Lots of articles discuss the possibility and consequence of battery fire, but very few decide to talk about the most common characteristics precursing or following it: Thermal Runaway.
The definition of a thermal runaway is, in essence, a rapid reaction of oxidation which results in an exothermic, positive feedback loop where the heat generated from the initial reaction accelerates the rate of reaction itself, causing chain reaction of catastrophic proportion.
The essence of thermal runaway is essentially the positive feedback loop which facilitates a rapid reaction with devastating severity. As such, it is no surprise that thermal runaway is basically chemical and might occur in various chemical reactions (most notably involving exothermic and high energy reactions). However, there is something a lot closer to home, and even though the core of it is still chemical reactions, we know it as battery fire.
What really strikes me at first is the significant increase of battery fire within the last 10 years. Mass-produced, battery-powered equipment have indeed increased in number, but a lot of other factors contribute to the possibility of thermal runaway reaction.
One of which is the behaviour of the user to overcharge. The tendency of leaving the charging process overnight can induce thermal damage to the battery cell, which in turn increases the possibility of thermal runaway.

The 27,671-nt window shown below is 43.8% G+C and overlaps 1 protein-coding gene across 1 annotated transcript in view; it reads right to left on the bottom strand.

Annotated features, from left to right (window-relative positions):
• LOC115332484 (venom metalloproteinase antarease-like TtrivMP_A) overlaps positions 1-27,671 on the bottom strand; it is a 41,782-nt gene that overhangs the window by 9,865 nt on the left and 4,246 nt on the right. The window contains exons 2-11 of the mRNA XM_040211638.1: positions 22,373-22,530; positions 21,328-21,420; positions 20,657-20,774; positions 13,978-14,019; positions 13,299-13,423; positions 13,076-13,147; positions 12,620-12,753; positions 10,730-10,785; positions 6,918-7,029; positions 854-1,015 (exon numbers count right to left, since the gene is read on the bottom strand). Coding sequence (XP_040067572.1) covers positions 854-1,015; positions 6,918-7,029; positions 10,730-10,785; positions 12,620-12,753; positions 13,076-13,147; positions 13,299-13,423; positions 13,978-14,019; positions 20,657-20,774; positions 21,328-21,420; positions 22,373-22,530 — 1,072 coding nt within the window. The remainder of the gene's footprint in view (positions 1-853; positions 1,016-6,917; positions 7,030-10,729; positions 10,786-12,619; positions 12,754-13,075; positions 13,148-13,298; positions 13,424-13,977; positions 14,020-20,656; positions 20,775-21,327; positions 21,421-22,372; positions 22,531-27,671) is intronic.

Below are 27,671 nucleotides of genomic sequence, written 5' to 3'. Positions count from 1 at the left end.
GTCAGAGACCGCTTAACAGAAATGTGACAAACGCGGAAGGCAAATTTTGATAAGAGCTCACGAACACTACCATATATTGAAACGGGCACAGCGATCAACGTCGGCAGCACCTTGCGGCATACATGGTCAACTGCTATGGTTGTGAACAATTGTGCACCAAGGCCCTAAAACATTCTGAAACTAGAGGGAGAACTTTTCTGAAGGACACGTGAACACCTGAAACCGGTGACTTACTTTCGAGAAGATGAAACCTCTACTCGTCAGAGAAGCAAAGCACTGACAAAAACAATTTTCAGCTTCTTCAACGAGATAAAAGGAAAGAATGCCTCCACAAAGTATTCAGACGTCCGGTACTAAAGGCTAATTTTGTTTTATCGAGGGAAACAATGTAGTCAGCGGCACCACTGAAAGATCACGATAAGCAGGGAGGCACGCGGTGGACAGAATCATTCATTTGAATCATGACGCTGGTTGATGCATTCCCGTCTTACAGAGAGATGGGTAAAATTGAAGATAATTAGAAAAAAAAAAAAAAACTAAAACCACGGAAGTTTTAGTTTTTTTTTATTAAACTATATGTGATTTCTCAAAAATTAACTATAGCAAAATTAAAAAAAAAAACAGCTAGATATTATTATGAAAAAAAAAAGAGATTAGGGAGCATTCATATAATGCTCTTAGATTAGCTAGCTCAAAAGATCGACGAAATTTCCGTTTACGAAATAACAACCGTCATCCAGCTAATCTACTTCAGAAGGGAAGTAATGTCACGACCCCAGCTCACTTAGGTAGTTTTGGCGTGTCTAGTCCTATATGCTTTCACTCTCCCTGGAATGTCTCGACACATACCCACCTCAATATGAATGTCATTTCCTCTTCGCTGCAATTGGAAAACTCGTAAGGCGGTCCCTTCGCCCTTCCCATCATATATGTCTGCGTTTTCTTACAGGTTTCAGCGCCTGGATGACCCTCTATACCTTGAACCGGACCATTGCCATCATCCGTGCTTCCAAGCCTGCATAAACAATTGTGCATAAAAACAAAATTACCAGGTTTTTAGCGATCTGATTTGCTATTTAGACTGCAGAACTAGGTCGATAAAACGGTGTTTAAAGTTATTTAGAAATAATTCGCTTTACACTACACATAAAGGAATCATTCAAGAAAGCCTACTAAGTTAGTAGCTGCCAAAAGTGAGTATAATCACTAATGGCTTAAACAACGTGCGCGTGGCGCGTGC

As is with thermal damage, mechanical damage could also trigger a battery fire incident, and each could potentially turn into thermal runaway reaction. This is most certainly true with the number of electric scooter fires, which due to the heavy load and user-abuse, are more prone to battery fire and thermal runaway reaction.
The composition of the battery itself plays a major part, with most battery fires are of Lithium-Ion type.
Thus, what can we do to limit the risk of thermal runaway in our own backyard? The obvious first step is to limit the usage of lithium-ion devices. Inevitably, some devices are irreplaceable for work and communication, which lead to the second step of maintenance of the devices.
Make sure to never overcharge any lithium ion devices, and try not to impose thermal, electrical or mechanical damage to the device, and on the battery itself.
However, what can we do if a thermal runaway of the battery has already occurred? The violent nature of the reaction suggests that trained professionals should handle the situation. However, if it is safe to do so, use CO2 based PFE units to suppress the fire. Once suppressed, and if safe to do so, proceed to move the device to a secluded area far from the occupants and any combustible material. This is due to the fact that thermal runaway may occur again and reignite, causing more damage.
Fahri Ali Imran